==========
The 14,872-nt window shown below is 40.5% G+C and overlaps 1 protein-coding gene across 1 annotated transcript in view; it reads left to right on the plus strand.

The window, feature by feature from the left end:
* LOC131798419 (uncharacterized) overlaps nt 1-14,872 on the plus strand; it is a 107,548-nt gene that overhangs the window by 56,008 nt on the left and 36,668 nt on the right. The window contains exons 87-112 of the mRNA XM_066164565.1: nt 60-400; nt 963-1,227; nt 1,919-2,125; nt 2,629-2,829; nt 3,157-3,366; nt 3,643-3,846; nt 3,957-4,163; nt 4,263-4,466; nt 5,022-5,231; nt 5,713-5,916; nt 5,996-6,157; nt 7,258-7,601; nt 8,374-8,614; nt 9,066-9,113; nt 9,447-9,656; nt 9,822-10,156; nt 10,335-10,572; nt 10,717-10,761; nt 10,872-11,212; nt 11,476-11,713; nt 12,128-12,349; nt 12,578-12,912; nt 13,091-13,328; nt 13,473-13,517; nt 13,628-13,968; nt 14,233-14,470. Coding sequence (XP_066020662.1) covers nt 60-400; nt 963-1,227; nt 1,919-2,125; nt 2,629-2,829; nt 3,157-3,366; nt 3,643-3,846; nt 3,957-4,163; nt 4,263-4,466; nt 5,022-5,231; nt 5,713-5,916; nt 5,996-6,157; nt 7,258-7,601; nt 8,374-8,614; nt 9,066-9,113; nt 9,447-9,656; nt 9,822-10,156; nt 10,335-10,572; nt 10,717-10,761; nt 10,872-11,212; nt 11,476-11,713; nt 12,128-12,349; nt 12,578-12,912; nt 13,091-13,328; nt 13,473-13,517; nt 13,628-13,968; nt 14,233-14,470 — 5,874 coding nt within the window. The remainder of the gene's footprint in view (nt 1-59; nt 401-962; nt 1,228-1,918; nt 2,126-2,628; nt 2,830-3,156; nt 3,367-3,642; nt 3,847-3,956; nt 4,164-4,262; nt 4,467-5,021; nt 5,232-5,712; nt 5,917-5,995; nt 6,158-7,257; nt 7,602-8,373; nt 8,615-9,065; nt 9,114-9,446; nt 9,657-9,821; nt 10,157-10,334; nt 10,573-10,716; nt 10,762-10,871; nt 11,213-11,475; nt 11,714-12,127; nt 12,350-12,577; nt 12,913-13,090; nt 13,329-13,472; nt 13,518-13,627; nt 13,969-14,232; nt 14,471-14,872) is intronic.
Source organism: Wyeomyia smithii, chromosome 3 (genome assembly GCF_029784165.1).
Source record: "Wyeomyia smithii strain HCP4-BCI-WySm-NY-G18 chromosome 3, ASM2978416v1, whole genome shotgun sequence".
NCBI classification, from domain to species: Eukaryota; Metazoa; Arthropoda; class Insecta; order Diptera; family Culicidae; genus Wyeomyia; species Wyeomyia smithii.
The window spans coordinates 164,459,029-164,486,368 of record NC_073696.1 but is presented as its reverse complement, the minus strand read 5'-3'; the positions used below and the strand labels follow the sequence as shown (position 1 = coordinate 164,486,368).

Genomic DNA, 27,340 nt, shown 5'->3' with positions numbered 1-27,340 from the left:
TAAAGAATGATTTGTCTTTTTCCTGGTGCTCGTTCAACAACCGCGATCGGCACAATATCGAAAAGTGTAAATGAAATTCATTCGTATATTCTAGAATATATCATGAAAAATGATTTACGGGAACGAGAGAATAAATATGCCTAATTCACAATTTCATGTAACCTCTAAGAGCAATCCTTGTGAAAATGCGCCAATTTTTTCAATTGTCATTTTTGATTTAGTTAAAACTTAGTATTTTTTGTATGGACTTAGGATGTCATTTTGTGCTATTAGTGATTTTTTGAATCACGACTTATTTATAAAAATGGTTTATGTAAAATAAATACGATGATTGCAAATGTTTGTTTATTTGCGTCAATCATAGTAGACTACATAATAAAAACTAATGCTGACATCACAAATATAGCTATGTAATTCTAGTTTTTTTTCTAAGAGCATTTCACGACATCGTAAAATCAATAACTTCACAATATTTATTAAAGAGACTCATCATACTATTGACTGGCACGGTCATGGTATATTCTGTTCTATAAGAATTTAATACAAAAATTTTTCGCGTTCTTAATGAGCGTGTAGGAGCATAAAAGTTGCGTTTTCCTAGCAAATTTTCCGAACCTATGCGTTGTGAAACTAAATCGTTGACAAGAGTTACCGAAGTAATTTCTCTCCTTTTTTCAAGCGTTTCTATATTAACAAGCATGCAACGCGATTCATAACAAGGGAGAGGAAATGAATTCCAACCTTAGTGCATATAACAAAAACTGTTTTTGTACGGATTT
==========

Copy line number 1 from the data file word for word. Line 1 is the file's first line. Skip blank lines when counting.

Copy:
The 14,872-nt window shown below is 40.5% G+C and overlaps 1 protein-coding gene across 1 annotated transcript in view; it reads left to right on the plus strand.